Ibrahim Ferrer Biography, Life, Interesting Facts
Cuban singer Ibrahim Ferrer was famously born at a dance on February 20, 1927. He was born in San Luis, near the city of Santiago de Cuba, Cuba. Both his parents were associated with music. His father was a musician who played guitar and sang.
Ibrahim Ferrer also was Bohemian by nature. His mother, a performing artist, gave him a Muslim name out of her fascination for Arabia. She died when Ferrer was 12-years-old. The death virtually made him an orphan.
Consequently, he had to abandon his studies and had to sing on the streets to support himself. He was even required to sell fruits and vegetables to passersby to make ends meet. One year after his mother’s death, he formed a band with his cousin Jose Coba. They named the band ‘Jovenes del Son’ which in English means ‘Youths of Rhythm’. Soon they started getting enough work to make a decent living.
While singing for his band, Ferrer became well-acquainted with the sounds and musical legacy of Cuba and different Cuban styles, such as danzón, boleros, and guarachas. In the process, he also became well-versed with the blends of African and Spanish rhythms and melodies.
As Ferrer became experienced enough in the local music circle, he began playing with the more established music groups. He performed with some of the popular groups such as Beny Moré, Conjunto Sorpresa, Maravilla de Beltrán, and La Orquesta Chepín Chovén. The latter group provided him his first recording opportunity. He recorded his biggest hit "El Platanal de Bartolo'' in 1956 as a lead singer of the group ‘La Orquesta Chepín Chovén’.
The popularity of this record and the accompanying fame and wealth made it possible for Ferrer to move to Havana, the capital city of Cuba. In Havana, he met his old music mate from Santiago, Pacho Alonso. Pacho Alonso was already a leading name in the Cuban music circle at that time, being known as the innovator of the music style known as Pilón. In 1953, Ferrer became a member of the Pacho Alonso’s band ‘Los Bocucos’ and remained associated with the group as one of their lead singers for the next 20 years.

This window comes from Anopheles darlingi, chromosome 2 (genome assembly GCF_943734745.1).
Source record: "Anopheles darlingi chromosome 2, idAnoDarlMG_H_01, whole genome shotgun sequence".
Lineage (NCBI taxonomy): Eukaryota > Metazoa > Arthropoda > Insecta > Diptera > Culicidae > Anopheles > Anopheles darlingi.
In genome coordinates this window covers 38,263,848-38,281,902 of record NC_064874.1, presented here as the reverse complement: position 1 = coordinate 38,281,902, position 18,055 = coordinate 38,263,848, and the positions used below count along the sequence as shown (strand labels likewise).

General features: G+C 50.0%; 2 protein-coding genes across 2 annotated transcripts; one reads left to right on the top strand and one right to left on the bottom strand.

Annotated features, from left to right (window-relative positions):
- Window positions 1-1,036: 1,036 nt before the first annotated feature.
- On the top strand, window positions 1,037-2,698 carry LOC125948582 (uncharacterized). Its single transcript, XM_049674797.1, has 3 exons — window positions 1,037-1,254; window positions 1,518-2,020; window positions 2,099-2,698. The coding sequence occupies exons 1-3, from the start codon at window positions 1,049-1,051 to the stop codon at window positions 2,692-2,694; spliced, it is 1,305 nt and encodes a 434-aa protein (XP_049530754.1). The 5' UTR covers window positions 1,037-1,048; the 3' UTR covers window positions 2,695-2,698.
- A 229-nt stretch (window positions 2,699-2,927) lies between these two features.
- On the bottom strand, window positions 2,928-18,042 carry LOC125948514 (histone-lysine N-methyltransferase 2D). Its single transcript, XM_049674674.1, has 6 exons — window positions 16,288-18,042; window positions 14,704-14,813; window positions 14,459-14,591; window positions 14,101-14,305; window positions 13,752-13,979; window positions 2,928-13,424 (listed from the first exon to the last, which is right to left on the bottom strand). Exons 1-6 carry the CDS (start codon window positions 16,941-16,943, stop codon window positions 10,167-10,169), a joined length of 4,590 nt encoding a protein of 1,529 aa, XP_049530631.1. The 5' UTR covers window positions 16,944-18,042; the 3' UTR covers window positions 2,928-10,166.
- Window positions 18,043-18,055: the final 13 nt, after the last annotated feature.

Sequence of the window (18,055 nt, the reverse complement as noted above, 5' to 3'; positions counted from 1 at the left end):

Slowing Down Of The Music Business
After the 1959 revolution, Cuba was governed by the communist regime under the helm of Fidel Castro. As an immediate fallout of the change of guard, the fertile music scenario of Cuba declined to a considerable extent.
The footfall of the affluent tourists in the nightclubs, hotels, and casinos took a beating. Ferrer found it difficult to support him by singing alone. As a result, he had to work in the dock as a construction worker like many others of his profession for the time being.
During the early 1960s, Ibrahim Ferrer along with the band Los Bocucos toured Europe, including Paris, Prague, and Moscow. The group found themselves stranded in Moscow at the height of the Cuban Missile Crisis. Russian President Nikita Kruschev, while acting as a cordial host to the members of the group, asked Ferrer, at one point in time, his view about the missile crisis.
Ferrer was completely unaware of the recent happenings being on the road for the last two months. As a major fallout of the incident, Ferrer decided to play more for his people rather than touring other countries.
Retirement And The Subsequent Return To Glory
Ibrahim Ferrer retired from singing altogether by 1991. He used to receive a small state pension and supplemented this income by selling lottery tickets and shining shoes. In an unusual turn of events, music director Juan de Marcos González tracked down Ferrer on the streets of Havana. He persuaded Ferrer to come on board to join a galaxy of Afro-Cuban All-Stars to sing along to a bolero. The rest is history.
‘A Toda Cuba le Gusta’, the first album recorded with his performance with the Afro-Cuban All-Stars, was nominated for a Grammy award. His exceptional talent as a Bolero singer finally gained recognition by the album called ‘Buena Vista Social Club’ which followed the ‘A Toda’ album. The album received a Grammy Award. It also revived Ferrer’s career to a new height.
He further went on to record another few albums including his first solo attempt in 1999. Ferrer also received a Latin Grammy for Best New Artist in 2000 and another Grammy in 2004. He could not receive the last of his Grammy due to the U.S. government's denial to permit him to enter America.
Ibrahim Ferrer had a large family with 11 children. He died on August 6, 2005, at CIMEQ Hospital in Havana, Cuba, due to multiple organ failure. He was 78 at the time of his death and had just returned from a European Tour.